The Los Angeles Area Chamber of Commerce came to Wildebeest for ideas to build a tool that would help foster children find their perfect job in the retail grocery industry. We worked closely with the department as they prepared their grant. After the award, we designed and and built a machine learning employment quiz using open source technologies to help LA’s transition-age foster youth prepare to earn, retain, and develop careers.
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The client needed an assessment and exploration tool for helping foster youth find employment opportunities. Additionally, the client needed tools for service providers to manage their youth clients and for employers to create and customize their own unique employment opportunities. Our client wanted the ability to facilitate aptitude tests and communicate with potential employers, while managing the system through a simple CMS (Content Management System).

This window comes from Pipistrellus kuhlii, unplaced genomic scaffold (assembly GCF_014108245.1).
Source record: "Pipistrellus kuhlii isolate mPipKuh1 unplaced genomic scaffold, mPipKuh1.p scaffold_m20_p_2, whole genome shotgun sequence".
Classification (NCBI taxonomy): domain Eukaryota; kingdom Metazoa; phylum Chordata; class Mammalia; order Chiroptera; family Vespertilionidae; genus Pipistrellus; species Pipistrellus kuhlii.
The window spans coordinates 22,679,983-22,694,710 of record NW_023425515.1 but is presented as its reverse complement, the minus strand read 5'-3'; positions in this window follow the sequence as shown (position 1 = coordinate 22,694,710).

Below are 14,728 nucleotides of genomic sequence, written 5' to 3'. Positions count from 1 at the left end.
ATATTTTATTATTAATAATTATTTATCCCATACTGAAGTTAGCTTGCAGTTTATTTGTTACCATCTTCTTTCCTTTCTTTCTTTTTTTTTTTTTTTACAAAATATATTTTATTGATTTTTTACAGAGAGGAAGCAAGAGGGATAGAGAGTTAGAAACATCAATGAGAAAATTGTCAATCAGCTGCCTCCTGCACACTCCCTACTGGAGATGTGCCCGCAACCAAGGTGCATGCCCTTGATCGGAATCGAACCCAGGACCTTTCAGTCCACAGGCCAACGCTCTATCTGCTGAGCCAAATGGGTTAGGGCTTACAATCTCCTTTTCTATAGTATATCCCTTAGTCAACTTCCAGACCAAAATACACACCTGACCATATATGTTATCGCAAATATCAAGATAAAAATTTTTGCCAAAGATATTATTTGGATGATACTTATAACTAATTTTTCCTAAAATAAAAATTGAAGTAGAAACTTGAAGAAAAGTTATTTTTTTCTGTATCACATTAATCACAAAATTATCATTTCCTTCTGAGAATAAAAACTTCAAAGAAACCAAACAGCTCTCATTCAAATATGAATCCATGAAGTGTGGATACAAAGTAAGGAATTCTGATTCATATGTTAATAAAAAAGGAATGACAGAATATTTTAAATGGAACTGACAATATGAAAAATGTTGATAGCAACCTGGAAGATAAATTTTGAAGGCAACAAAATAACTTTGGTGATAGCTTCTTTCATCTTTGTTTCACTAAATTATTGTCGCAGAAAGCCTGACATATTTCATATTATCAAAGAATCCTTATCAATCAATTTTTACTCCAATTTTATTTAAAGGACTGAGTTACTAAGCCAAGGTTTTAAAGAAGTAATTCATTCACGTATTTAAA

We created a machine learning employment quiz platform that serves multiple different user types. The most important is the mobile responsive experience we created for foster youth to find jobs. The experience is similar to that of a Tinder quiz that lets them easily swipe left or right on their mobile device to provide true or false inputs on statements describing facets of a job.
On the backend, we created an admin interface to weigh various aptitudes in each statement displayed to the Youth. For example, a statement might be “Your friends would describe you as the life of the party”.
Behind the scenes, the admins of the platform would analyze that statement and weigh the various aptitudes and how they might relate to a job. For example, you might deduce that “the life of the party” would be a strong communicator, present leadership, and have enthusiasm. However, there’s not likely correlation with being “the life of the party” and technical skills or being punctual.
We also created an interface for service providers who regularly meet in person with the foster youth users and then manually score their proficiency and progression in each job family. If a youth shows exceptional communication skills, they may be ranked as “advanced” in Communication, but if their computer skills are lacking, they may be scored as a “beginner” in the Technology job family.
Once the youth user matches with a job family, the applicable proficiency scored by the service provider allows us to display the user’s personalized match alongside standardized feedback on how to ascend to the next proficiency level.